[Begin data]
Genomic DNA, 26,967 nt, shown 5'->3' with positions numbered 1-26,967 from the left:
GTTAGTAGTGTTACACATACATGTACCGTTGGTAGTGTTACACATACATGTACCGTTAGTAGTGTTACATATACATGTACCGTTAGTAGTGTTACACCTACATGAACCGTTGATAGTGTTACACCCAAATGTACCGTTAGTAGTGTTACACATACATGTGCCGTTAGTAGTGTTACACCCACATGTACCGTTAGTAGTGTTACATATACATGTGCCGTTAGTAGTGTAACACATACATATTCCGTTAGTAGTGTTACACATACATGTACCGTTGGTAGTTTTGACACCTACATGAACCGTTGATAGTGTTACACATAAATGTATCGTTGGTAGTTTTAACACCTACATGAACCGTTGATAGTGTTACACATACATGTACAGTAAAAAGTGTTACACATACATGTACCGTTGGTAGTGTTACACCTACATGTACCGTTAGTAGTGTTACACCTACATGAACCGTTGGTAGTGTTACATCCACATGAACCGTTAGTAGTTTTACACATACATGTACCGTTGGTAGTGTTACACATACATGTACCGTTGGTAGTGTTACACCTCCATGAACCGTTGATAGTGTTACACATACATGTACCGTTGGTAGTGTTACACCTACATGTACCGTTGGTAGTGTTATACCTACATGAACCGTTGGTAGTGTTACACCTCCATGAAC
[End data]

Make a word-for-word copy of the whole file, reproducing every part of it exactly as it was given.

Genomic DNA, 26,967 nt, shown 5'->3' with positions numbered 1-26,967 from the left:
GTTAGTAGTGTTACACATACATGTACCGTTGGTAGTGTTACACATACATGTACCGTTAGTAGTGTTACATATACATGTACCGTTAGTAGTGTTACACCTACATGAACCGTTGATAGTGTTACACCCAAATGTACCGTTAGTAGTGTTACACATACATGTGCCGTTAGTAGTGTTACACCCACATGTACCGTTAGTAGTGTTACATATACATGTGCCGTTAGTAGTGTAACACATACATATTCCGTTAGTAGTGTTACACATACATGTACCGTTGGTAGTTTTGACACCTACATGAACCGTTGATAGTGTTACACATAAATGTATCGTTGGTAGTTTTAACACCTACATGAACCGTTGATAGTGTTACACATACATGTACAGTAAAAAGTGTTACACATACATGTACCGTTGGTAGTGTTACACCTACATGTACCGTTAGTAGTGTTACACCTACATGAACCGTTGGTAGTGTTACATCCACATGAACCGTTAGTAGTTTTACACATACATGTACCGTTGGTAGTGTTACACATACATGTACCGTTGGTAGTGTTACACCTCCATGAACCGTTGATAGTGTTACACATACATGTACCGTTGGTAGTGTTACACCTACATGTACCGTTGGTAGTGTTATACCTACATGAACCGTTGGTAGTGTTACACCTCCATGAAC